As the Bring Your Own Device trend continues to grow we are seeing that many people using their smartphones at work are blurring the lines between professional and personal use, which is creating an 'always-on' trend. This change in culture means that now more than ever people find themselves logging on and checking emails and working from home, or even abroad.
Apart from the fact that people need to take time off to recharge their batteries, so to speak, they also should be switching off their devices; not only to have some respite from work, but also because they could inadvertently be opening up their organisations to threat and vulnerabilities. As more people access the corporate network from home and abroad, IT teams need to make the necessary provisions to ensure that the employee has the correct level of access and phone protection.
This means that IT departments are faced with the daunting task of making changes to the network in order to ensure employees are able to securely access documents, emails and communicate with colleagues when they are abroad. All of these changes to the network have the potential to open up vulnerabilities that could allow malicious activity, as well as this; employees could be connecting to unsecured and unauthorised WiFi networks.
Neglected policies leave you vulnerable
Having said that, if firewall policies are correctly set up and configured then this will only allow authorised access to company networks, the problem is when the employee returns to work. Once they have returned, applications that were temporarily allowed need to be revoked. For smaller companies with a limited number of mobile employees this shouldn't be too difficult, but for larger orgnisations this can become an almost insurmountable task.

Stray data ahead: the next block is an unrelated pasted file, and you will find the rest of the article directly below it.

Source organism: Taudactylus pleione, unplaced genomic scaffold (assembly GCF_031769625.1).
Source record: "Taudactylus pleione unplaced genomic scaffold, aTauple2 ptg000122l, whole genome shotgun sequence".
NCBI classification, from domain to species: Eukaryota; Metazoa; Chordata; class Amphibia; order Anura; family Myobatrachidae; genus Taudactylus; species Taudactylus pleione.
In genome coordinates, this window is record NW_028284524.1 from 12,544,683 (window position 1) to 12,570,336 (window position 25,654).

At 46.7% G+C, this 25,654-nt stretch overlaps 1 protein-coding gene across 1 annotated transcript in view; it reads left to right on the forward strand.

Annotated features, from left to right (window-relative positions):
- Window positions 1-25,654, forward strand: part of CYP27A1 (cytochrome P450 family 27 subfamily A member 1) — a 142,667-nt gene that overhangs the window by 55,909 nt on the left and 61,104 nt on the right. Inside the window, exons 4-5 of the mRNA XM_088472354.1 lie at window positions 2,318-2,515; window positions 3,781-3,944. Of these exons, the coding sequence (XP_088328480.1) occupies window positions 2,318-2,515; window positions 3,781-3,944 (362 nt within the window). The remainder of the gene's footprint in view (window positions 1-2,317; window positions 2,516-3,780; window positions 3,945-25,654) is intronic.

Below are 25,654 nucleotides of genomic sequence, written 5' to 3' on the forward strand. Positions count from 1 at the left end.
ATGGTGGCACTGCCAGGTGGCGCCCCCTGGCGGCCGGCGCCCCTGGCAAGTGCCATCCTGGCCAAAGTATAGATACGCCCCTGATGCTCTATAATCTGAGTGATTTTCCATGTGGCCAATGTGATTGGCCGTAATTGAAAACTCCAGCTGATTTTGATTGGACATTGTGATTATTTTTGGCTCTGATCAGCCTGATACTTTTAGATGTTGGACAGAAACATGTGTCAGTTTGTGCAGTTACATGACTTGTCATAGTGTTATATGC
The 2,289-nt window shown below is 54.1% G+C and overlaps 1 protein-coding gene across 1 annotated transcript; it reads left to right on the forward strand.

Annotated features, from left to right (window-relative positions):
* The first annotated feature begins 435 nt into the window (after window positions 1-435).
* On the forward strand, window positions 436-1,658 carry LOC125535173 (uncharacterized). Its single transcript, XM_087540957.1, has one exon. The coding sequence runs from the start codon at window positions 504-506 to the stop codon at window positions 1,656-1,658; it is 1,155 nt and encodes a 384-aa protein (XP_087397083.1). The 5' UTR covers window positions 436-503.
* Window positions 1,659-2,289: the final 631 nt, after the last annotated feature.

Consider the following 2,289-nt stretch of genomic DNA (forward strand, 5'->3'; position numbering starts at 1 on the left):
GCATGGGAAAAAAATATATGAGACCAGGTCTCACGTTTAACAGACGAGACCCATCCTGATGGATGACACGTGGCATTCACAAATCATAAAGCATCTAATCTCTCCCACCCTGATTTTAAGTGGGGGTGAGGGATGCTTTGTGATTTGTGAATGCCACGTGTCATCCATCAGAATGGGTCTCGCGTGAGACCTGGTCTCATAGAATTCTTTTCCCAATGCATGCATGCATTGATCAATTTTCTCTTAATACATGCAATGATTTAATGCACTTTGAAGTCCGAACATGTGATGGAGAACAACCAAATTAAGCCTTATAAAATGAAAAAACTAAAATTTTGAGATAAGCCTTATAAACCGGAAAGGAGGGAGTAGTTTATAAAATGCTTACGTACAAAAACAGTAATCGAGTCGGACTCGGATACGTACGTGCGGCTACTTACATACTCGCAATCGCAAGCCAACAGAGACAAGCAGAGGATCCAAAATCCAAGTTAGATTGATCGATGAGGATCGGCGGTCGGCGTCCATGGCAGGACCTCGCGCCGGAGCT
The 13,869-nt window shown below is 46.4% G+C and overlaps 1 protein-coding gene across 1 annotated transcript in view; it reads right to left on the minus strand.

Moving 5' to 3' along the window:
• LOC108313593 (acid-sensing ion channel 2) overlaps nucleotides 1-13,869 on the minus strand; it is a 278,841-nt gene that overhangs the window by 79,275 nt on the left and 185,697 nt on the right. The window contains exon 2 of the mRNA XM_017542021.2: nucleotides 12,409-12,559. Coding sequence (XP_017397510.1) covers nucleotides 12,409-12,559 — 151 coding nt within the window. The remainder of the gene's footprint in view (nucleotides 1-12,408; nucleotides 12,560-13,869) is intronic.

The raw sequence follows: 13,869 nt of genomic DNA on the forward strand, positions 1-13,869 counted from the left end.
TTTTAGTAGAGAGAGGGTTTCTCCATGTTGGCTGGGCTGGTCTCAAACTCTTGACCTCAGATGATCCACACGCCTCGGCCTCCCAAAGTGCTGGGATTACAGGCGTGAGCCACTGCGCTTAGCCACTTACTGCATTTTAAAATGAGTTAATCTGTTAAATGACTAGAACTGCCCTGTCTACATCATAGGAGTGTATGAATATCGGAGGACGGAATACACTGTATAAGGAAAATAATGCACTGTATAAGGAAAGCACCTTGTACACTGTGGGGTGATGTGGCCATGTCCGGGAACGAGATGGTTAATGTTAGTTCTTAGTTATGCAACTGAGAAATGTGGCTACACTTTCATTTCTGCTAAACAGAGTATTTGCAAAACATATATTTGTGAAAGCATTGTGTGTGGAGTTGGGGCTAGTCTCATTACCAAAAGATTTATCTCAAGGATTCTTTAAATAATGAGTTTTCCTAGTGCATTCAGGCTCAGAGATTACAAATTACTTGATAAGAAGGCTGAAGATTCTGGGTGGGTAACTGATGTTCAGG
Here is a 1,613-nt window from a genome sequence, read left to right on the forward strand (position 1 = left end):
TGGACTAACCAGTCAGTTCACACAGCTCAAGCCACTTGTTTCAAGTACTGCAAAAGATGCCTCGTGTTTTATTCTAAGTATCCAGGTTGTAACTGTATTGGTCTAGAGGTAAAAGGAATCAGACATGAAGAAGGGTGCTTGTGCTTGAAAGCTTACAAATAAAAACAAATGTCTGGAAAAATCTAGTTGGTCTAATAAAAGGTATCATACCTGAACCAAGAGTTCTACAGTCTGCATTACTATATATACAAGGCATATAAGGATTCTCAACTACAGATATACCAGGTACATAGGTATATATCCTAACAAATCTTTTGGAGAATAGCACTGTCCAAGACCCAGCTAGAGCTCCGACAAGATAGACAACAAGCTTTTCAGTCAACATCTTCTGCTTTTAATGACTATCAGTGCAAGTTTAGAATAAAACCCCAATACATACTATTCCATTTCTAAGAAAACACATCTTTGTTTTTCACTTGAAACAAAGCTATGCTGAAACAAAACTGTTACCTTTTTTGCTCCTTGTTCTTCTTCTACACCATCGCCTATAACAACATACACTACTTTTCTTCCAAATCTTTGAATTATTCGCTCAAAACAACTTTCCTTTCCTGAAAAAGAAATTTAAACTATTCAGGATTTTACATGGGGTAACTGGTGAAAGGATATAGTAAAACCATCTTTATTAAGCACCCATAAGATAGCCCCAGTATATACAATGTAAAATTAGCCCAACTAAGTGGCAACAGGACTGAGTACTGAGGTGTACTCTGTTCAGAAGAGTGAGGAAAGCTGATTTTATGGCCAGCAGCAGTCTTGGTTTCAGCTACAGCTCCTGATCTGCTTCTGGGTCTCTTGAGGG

Most of the time the review of allowed services is neglected. Of course, we are not talking about blocking an employee's access to emails, but it is easy for a security administrator who is adding rules to provide access to a critical part of the network. According to Gartner, 95 per cent of all firewall breaches will be caused by human error or misconfiguration and this is only going to be amplified as employees work from home or abroad. It is essential to audit the rules before they are pushed, which requires that the enterprise documents and implements security baseline policies.
Not all attacks are Advanced Persistent Threats. Enterprises should adopt in-depth security protection tools to detect and stop APTs, but the vast majority of attacks can be blocked with restricted security policy and access control on the enterprise's perimeter security. When configured correctly, firewalls can block attacks and can stop cyber criminals from leveraging applications for malicious use, both internally and externally.
Many organisations do make some provisions to allow employees to work from home in the first place, but it is vitally important that following the summer holiday season that organisations carry out a full audit of firewall policies. This will not only identify unused rules that can slow down traffic, but can identify too permissive rules, access to forbidden zones, compliance and areas where attackers can leverage access to systems that may not be patched. Organisations need to not only ensure that employees are able to access applications and files, but also to ensure that applications and systems are not left accessible to non-staff.
Audit and assess
Conducting an audit of firewall rules and policies can allow IT departments to see exactly what access their employees have, as well as identify potential gaps in security, thus allowing them to plug these holes and ensure the corporate network remains secure. The audit will not only identify these rules, but can check the complexity and openness of the rules, which can also help to speed up traffic and reduce bandwidth consumption.
In order to remain proactive and ensure that the corporate network is fully protected, organisations should also conduct real-time analysis of access to their networks. As employees connect from home and abroad, IT departments need to see what is being accessed, who has access and what they are doing. Understanding what is happening on your network at any given moment can help to identify abnormal activity, enabling IT departments to immediately spot any problems, as and when they occur.
By conducting audits and real-time assessments of network access, organisations can ensure that they remain secure, while allowing employees the access they need, without compromising productivity.
By Bernard Zelmans, general manager EMEA for FireMon